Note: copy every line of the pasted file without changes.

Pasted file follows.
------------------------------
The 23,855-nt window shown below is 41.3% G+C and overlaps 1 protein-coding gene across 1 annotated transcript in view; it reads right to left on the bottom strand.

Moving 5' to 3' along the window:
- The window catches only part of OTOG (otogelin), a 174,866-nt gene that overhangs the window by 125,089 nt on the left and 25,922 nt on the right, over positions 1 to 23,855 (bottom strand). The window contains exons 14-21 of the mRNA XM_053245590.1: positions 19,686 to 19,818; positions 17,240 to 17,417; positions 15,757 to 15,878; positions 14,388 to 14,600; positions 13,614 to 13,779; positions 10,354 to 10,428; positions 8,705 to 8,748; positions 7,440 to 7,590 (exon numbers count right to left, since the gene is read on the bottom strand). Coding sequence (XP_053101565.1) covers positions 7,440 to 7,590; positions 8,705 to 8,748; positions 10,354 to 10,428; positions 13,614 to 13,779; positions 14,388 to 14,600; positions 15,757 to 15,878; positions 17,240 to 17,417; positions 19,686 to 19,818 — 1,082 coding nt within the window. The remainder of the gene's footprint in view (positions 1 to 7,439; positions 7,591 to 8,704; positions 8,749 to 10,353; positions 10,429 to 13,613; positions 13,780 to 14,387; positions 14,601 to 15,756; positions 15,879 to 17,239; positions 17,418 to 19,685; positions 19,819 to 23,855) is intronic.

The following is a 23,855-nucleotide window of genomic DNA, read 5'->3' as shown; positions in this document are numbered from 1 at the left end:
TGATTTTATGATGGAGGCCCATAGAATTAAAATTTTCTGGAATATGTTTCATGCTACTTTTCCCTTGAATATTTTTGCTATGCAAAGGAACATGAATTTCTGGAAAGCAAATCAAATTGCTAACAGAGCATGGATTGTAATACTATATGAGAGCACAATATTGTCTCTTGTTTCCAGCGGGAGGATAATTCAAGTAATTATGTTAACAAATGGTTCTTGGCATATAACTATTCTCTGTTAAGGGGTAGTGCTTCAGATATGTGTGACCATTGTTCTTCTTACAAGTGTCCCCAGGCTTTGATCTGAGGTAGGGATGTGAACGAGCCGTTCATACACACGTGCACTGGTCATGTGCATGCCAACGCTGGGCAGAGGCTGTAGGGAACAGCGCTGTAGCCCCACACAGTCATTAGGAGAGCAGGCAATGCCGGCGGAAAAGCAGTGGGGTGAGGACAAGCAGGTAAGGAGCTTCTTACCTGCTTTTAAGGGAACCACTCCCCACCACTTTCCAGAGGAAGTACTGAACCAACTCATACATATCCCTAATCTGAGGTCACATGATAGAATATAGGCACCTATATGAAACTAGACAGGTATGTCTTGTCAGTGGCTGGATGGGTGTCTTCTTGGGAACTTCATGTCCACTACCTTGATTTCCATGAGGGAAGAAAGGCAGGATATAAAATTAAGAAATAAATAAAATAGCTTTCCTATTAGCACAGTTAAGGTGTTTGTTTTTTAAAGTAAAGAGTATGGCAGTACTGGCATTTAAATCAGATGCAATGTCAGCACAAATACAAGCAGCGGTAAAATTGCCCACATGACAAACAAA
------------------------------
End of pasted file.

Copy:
The 23,855-nt window shown below is 41.3% G+C and overlaps 1 protein-coding gene across 1 annotated transcript in view; it reads right to left on the bottom strand.

Moving 5' to 3' along the window:
- The window catches only part of OTOG (otogelin), a 174,866-nt gene that overhangs the window by 125,089 nt on the left and 25,922 nt on the right, over positions 1 to 23,855 (bottom strand). The window contains exons 14-21 of the mRNA XM_053245590.1: positions 19,686 to 19,818; positions 17,240 to 17,417; positions 15,757 to 15,878; positions 14,388 to 14,600; positions 13,614 to 13,779; positions 10,354 to 10,428; positions 8,705 to 8,748; positions 7,440 to 7,590 (exon numbers count right to left, since the gene is read on the bottom strand). Coding sequence (XP_053101565.1) covers positions 7,440 to 7,590; positions 8,705 to 8,748; positions 10,354 to 10,428; positions 13,614 to 13,779; positions 14,388 to 14,600; positions 15,757 to 15,878; positions 17,240 to 17,417; positions 19,686 to 19,818 — 1,082 coding nt within the window. The remainder of the gene's footprint in view (positions 1 to 7,439; positions 7,591 to 8,704; positions 8,749 to 10,353; positions 10,429 to 13,613; positions 13,780 to 14,387; positions 14,601 to 15,756; positions 15,879 to 17,239; positions 17,418 to 19,685; positions 19,819 to 23,855) is intronic.

The following is a 23,855-nucleotide window of genomic DNA, read 5'->3' as shown; positions in this document are numbered from 1 at the left end:
TGATTTTATGATGGAGGCCCATAGAATTAAAATTTTCTGGAATATGTTTCATGCTACTTTTCCCTTGAATATTTTTGCTATGCAAAGGAACATGAATTTCTGGAAAGCAAATCAAATTGCTAACAGAGCATGGATTGTAATACTATATGAGAGCACAATATTGTCTCTTGTTTCCAGCGGGAGGATAATTCAAGTAATTATGTTAACAAATGGTTCTTGGCATATAACTATTCTCTGTTAAGGGGTAGTGCTTCAGATATGTGTGACCATTGTTCTTCTTACAAGTGTCCCCAGGCTTTGATCTGAGGTAGGGATGTGAACGAGCCGTTCATACACACGTGCACTGGTCATGTGCATGCCAACGCTGGGCAGAGGCTGTAGGGAACAGCGCTGTAGCCCCACACAGTCATTAGGAGAGCAGGCAATGCCGGCGGAAAAGCAGTGGGGTGAGGACAAGCAGGTAAGGAGCTTCTTACCTGCTTTTAAGGGAACCACTCCCCACCACTTTCCAGAGGAAGTACTGAACCAACTCATACATATCCCTAATCTGAGGTCACATGATAGAATATAGGCACCTATATGAAACTAGACAGGTATGTCTTGTCAGTGGCTGGATGGGTGTCTTCTTGGGAACTTCATGTCCACTACCTTGATTTCCATGAGGGAAGAAAGGCAGGATATAAAATTAAGAAATAAATAAAATAGCTTTCCTATTAGCACAGTTAAGGTGTTTGTTTTTTAAAGTAAAGAGTATGGCAGTACTGGCATTTAAATCAGATGCAATGTCAGCACAAATACAAGCAGCGGTAAAATTGCCCACATGACAAACAAA